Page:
The quality of your data is everything. Even in a fast-paced world, don’t cut corners because it will hinder your data. Getting a number wrong in someone’s contact information will render it useless. Work with your team and the appropriate departments at your company to develop a system for how things are entered and what the formatting is. This will make auditing or moving your data a much easier and more efficient process. Additionally, you won’t miss out on valuable insights that could make or break that big deal.
Methods for Data Storage
It’s easy to get confused between database software and CRM because they both deal with data. Database software stores organized data so it’s easy to access, search and use. On the other hand, CRM uses that data to aid the customer relationship, which also includes reporting and analysis.
Almost all of the respondents from our survey say their organizations store data in either database software, CRM or a spreadsheet like Excel. About one-third of respondents say they use all three of these methods. Out of the people who use database software, 46 percent say it’s off-the-shelf with the ability to add custom coding and functionality. 72 percent of respondents say they use their CRM often to do their jobs. For more information related to the pros and cons of various data storage solutions, check out our blog on the subject.
There is no clear winner in terms of which type of CRM respondents use for data storage. One-third of respondents say it’s custom-built; one-third say it’s custom-built with custom coding/functionality options; and one-third say it’s off-the-shelf. Additionally, 84 percent of respondents say their CRM is a single system used to store and manage data across departments. Regardless of segment, respondents rate their CRM system highly on it being professional, helpful, up-to-date or easy.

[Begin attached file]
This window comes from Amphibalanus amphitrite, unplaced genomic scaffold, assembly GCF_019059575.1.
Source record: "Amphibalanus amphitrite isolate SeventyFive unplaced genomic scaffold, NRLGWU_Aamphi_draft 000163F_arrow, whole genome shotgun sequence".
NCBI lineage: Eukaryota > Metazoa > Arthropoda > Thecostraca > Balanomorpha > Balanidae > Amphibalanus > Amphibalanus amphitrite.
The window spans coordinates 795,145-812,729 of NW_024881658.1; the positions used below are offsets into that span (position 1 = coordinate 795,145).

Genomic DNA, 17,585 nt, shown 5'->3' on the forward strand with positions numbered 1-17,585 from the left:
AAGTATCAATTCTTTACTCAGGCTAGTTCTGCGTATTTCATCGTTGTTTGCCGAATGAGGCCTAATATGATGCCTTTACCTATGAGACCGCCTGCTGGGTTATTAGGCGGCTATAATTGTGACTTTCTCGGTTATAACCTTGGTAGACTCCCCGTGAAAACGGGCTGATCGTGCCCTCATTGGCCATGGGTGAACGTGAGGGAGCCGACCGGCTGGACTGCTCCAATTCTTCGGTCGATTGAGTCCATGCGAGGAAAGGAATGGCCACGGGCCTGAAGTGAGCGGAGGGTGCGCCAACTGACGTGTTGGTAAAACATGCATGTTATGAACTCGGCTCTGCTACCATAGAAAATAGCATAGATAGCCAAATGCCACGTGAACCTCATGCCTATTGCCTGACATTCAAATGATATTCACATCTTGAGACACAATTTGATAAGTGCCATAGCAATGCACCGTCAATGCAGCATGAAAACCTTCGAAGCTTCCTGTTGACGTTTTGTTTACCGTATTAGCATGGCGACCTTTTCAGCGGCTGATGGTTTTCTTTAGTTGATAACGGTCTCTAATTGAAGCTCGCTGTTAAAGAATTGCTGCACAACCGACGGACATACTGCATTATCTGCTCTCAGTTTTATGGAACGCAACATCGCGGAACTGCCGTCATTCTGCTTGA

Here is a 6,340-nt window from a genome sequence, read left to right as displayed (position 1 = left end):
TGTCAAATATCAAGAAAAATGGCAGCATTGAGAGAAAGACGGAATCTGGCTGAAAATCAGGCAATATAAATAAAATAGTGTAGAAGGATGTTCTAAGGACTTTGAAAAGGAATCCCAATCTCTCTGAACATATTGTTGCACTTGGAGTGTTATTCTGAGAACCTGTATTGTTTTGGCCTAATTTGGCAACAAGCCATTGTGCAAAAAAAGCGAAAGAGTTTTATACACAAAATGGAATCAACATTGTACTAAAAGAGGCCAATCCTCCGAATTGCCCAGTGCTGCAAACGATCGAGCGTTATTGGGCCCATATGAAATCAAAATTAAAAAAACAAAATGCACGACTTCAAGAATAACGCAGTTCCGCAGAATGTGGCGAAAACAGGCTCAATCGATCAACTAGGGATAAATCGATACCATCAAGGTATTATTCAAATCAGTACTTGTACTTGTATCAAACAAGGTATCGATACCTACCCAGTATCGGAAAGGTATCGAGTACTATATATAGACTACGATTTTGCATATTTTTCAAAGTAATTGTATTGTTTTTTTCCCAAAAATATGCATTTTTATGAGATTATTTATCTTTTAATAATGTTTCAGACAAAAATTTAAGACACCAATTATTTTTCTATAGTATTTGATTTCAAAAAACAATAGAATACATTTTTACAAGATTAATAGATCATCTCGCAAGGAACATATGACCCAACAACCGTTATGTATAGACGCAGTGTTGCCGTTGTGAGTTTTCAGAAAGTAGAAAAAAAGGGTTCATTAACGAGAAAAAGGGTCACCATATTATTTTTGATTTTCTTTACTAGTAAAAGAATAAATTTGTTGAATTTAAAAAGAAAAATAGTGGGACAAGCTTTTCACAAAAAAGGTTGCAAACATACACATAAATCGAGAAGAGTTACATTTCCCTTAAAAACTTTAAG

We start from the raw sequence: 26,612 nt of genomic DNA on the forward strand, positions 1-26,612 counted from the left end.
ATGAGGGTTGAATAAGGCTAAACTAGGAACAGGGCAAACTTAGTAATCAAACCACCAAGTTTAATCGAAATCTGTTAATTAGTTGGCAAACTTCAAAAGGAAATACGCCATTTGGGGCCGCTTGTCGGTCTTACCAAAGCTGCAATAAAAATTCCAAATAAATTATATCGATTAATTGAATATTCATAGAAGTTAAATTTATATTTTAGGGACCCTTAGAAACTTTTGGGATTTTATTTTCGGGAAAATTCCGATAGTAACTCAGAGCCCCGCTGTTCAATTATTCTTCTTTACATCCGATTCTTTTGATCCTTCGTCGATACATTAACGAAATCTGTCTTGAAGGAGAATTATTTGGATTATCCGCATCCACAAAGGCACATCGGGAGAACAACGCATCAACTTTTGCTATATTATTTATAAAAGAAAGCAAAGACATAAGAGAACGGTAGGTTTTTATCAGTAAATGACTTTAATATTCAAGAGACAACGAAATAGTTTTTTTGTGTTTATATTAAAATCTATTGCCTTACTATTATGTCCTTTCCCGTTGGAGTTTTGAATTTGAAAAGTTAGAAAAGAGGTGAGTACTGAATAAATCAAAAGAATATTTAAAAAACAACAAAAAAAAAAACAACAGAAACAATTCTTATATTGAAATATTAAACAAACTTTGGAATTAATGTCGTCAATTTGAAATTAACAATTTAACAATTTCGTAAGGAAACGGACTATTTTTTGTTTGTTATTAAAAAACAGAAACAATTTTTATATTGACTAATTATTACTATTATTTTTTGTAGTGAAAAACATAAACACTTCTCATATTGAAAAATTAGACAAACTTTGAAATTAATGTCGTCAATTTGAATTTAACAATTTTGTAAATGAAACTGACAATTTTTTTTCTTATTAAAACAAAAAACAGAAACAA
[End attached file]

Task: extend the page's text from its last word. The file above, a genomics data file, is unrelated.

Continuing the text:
Though very few respondents are dissatisfied with their CRM, when they are, they say it’s because their CRM is time-consuming, labor-intensive and requires training for proper use.
There weren’t any differences between attitudinal segments when it comes to these data points, which suggests that these are common realities on data storage insights for anyone who is working with data regularly as part of their day-to-day job.
A key takeaway from these data insights is that everyone should have some sort of CRM. That could be a simple spreadsheet in Microsoft Excel or Google Sheets or a bigger investment from Salesforce. Either option is fine, but having a CRM is the important thing.
From our experience, the best CRMs are the ones that your team will actually use. Ask the team members that will be utilizing it the most what their wants and needs are before you choose one. Additionally, make sure to build in time to train your team on how to use the CRM so that you are able to take advantage of its features. Training can also help your team use the CRM consistently. Also, having policies in place—like how you want data formatted and entered and how often—will help your team use the CRM more often and more efficiently.
In our next blog, we’ll share our research findings about the challenges organizations face around data.